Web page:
Picture it… Chicago, 1963.
A career criminal has been taking down scores for nearly all of his adult life, hitting up any and all businesses where he and his crew can walk away with large amounts of money and/or valuable merchandise. This criminal is incredibly good at what he does, and ever since his release from McNeil Island Corrections Center, he has no intention whatsoever of stopping or allowing himself to be taken back to jail. That criminal’s name? Neil McCauley.
Chuck Adamson was the detective investigating these robberies and while doing so, there came a moment when both he and McCauley came face to face and spoke to one another. And despite how much Adamson respected his professionalism, they both clearly knew that there were only two ways this could end.
Adamson: Why don’t you go somewhere else and cause trouble?
McCauley: I like Chicago.
Adamson: You realize that one day you’re going to be taking down a score, and I’m going to be there.
McCauley: Well, look at the other side of the coin. I might have to eliminate you.
Adamson: I’m sure we’ll meet again.
About a year later, Adamson and McCauley actually did meet again (largely thanks to months-long surveillance of McCauley and his crew by Adamson and several other detectives), this time during the robbery of a grocery store that had just received a cash delivery from an armored truck, when McCauley and his partners were ambushed by the police during their exit from the building. And this encounter ended with the robbers attempting to escape via getaway car, only for McCauley and two of his associates to be shot dead by Adamson and the accompanying detectives who were in pursuit.
When writer/producer/director Michael Mann was conducting research on cops and criminals and the relationship between the two, Mann’s friend and colleague, the late character actor Dennis Farina, introduced him to Adamson, as the two of them knew each other from their days of working as detectives in Chicago. And when Adamson told Mann about his experience with Neil McCauley, Mann couldn’t help but find it completely fascinating and chose it to make this story into a movie.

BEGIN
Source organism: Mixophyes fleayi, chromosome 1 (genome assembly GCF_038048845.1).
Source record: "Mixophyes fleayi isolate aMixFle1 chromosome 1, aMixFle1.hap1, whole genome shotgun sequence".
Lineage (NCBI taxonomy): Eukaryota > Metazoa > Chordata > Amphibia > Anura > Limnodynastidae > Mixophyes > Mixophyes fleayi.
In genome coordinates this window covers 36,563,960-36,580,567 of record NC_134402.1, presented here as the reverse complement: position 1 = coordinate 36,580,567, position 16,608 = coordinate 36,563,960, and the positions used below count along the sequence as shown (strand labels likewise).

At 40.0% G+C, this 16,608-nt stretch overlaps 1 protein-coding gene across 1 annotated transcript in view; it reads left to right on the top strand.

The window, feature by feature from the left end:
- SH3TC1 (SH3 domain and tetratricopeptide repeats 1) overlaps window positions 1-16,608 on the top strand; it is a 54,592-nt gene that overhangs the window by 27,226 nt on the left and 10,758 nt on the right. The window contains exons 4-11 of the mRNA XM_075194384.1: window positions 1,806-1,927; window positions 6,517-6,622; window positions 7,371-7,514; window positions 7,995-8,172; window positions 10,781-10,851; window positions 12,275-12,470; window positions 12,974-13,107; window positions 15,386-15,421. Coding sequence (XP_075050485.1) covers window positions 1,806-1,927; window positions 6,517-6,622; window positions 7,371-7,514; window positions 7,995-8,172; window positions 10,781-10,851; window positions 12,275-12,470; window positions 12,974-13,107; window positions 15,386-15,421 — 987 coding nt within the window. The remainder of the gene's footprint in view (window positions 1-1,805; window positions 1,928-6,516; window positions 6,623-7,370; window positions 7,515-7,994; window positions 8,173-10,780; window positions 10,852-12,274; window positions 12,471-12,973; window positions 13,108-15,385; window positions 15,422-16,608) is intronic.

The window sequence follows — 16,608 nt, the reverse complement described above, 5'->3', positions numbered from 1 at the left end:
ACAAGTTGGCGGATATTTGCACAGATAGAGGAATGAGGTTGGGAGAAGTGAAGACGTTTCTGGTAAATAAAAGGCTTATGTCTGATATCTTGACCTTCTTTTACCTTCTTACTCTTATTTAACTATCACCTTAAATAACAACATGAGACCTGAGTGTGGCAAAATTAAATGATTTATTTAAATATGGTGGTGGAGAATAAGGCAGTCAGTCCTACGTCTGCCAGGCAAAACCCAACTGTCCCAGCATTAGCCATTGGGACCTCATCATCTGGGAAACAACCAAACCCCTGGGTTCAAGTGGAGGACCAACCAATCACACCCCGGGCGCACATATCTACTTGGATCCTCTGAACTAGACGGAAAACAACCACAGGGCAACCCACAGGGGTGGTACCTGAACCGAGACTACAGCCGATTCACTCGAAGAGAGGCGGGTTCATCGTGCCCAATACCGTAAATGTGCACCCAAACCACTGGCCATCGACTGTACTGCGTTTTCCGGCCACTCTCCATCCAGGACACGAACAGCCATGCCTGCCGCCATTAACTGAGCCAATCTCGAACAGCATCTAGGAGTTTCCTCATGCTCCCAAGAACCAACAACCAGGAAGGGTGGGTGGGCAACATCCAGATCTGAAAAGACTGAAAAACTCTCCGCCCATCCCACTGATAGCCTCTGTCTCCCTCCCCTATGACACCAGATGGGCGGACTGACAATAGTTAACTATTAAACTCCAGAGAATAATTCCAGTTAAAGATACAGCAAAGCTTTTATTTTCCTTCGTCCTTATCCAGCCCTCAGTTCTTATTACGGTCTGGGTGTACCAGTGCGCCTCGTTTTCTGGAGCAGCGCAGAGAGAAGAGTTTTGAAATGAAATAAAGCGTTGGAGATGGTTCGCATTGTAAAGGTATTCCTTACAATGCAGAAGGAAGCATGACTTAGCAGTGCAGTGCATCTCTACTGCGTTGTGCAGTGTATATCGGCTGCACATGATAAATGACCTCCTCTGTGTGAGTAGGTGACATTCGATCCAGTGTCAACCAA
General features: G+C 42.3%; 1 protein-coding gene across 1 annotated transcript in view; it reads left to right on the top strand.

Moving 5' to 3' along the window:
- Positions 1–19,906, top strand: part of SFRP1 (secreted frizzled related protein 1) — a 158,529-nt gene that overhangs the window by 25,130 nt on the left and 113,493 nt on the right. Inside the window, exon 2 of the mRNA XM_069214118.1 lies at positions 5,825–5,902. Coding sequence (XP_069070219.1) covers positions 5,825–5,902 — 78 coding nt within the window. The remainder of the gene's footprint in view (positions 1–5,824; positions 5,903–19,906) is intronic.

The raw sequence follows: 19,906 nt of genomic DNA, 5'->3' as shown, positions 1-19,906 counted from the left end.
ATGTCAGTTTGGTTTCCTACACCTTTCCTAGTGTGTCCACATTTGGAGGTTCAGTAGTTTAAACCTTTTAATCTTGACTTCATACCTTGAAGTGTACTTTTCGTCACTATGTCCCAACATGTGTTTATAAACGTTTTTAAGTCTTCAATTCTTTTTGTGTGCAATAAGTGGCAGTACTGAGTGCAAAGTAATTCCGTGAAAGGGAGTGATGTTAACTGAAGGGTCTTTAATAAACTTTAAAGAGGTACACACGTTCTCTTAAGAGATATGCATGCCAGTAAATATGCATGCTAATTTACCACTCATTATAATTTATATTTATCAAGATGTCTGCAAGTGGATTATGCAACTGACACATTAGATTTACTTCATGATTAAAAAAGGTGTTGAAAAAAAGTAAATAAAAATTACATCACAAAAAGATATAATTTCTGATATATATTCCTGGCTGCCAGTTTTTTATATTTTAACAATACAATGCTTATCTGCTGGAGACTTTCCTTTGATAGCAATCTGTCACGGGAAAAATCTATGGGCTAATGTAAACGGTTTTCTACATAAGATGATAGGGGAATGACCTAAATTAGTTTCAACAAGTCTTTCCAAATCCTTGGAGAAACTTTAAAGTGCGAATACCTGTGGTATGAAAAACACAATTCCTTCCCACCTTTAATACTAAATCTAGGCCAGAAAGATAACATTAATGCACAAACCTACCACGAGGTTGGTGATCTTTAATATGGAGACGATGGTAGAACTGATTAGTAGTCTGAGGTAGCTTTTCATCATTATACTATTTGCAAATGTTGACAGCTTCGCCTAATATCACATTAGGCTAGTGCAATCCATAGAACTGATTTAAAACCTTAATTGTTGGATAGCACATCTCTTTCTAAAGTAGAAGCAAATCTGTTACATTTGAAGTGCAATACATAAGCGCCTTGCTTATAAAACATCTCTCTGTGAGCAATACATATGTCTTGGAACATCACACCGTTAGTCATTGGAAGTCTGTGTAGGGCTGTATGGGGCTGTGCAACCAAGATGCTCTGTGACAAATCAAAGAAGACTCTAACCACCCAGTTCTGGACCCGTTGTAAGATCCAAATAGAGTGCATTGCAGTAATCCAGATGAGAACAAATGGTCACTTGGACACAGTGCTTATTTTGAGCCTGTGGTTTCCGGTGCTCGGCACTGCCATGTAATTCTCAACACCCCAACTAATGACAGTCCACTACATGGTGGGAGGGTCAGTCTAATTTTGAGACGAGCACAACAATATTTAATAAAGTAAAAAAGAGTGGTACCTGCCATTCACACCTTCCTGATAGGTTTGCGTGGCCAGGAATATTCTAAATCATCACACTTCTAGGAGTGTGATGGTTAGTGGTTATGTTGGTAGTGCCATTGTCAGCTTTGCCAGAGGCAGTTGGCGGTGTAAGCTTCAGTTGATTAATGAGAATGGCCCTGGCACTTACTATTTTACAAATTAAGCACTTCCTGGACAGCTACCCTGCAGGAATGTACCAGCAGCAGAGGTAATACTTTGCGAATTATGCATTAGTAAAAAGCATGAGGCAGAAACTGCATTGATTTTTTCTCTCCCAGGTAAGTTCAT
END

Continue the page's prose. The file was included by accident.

And that movie was… L.A. Takedown.
A made-for-TV movie that aired on NBC in 1989 after an original failed attempt to make it into a pilot for a television series, L.A. Takedown was Mann’s first adaptation of the Chuck Adamson/Neil McCauley story. It wasn’t until 1994 that Mann decided to take another shot at making a film about Neil McCauley and about how he was taken down by police. And that film was Heat, which Mann wrote and directed, and which opened in theaters on December 15, 1995.
Neil McCauley (De Niro) is a highly skilled and disciplined thief who leads a crew of other thieves (Val Kilmer, Tom Sizemore, Danny Trejo) in Los Angeles. For their newest score (an armored truck carrying both cash and bearer bonds), Neil recruits a new member, a short-tempered and trigger-happy cowboy (and serial killer of Black female sex workers) named Waingro (Kevin Gage). Everything about the robbery goes smoothly, except for Waingro losing his temper and killing one of the security guards, resulting in Neil and company needing to kill the other two to avoid leaving behind any living witnesses. This grabs the attention of Vincent Hanna (Pacino), a brilliant and relentless lieutenant with the Los Angeles Police Department’s elite Robbery-Homicide Division, and his fellow detectives (Wes Studi, Ted Levine, Mykelti Williamson, Jerry Trimble), who quickly recognize that the crew behind this robbery is a very proficient one, and that catching them before they perform their next heist will not be an easy task.